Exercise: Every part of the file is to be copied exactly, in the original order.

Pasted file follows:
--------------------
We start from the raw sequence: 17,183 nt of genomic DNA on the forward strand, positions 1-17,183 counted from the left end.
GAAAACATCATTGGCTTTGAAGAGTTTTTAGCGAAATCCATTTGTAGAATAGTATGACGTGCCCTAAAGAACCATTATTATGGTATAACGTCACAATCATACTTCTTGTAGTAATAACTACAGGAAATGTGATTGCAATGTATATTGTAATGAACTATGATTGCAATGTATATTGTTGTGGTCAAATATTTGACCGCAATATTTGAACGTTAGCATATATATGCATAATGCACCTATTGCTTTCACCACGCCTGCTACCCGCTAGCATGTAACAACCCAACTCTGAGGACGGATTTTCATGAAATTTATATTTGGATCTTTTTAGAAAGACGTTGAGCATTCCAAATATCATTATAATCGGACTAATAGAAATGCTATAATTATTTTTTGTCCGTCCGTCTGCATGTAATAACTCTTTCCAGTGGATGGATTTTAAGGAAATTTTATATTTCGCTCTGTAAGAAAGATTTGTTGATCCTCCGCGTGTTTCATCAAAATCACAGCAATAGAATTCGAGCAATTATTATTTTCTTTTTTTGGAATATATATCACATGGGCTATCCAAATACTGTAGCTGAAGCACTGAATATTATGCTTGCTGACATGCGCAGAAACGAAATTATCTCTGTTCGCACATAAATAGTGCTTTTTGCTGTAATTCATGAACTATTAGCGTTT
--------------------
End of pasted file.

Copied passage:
We start from the raw sequence: 17,183 nt of genomic DNA on the forward strand, positions 1-17,183 counted from the left end.
GAAAACATCATTGGCTTTGAAGAGTTTTTAGCGAAATCCATTTGTAGAATAGTATGACGTGCCCTAAAGAACCATTATTATGGTATAACGTCACAATCATACTTCTTGTAGTAATAACTACAGGAAATGTGATTGCAATGTATATTGTAATGAACTATGATTGCAATGTATATTGTTGTGGTCAAATATTTGACCGCAATATTTGAACGTTAGCATATATATGCATAATGCACCTATTGCTTTCACCACGCCTGCTACCCGCTAGCATGTAACAACCCAACTCTGAGGACGGATTTTCATGAAATTTATATTTGGATCTTTTTAGAAAGACGTTGAGCATTCCAAATATCATTATAATCGGACTAATAGAAATGCTATAATTATTTTTTGTCCGTCCGTCTGCATGTAATAACTCTTTCCAGTGGATGGATTTTAAGGAAATTTTATATTTCGCTCTGTAAGAAAGATTTGTTGATCCTCCGCGTGTTTCATCAAAATCACAGCAATAGAATTCGAGCAATTATTATTTTCTTTTTTTGGAATATATATCACATGGGCTATCCAAATACTGTAGCTGAAGCACTGAATATTATGCTTGCTGACATGCGCAGAAACGAAATTATCTCTGTTCGCACATAAATAGTGCTTTTTGCTGTAATTCATGAACTATTAGCGTTT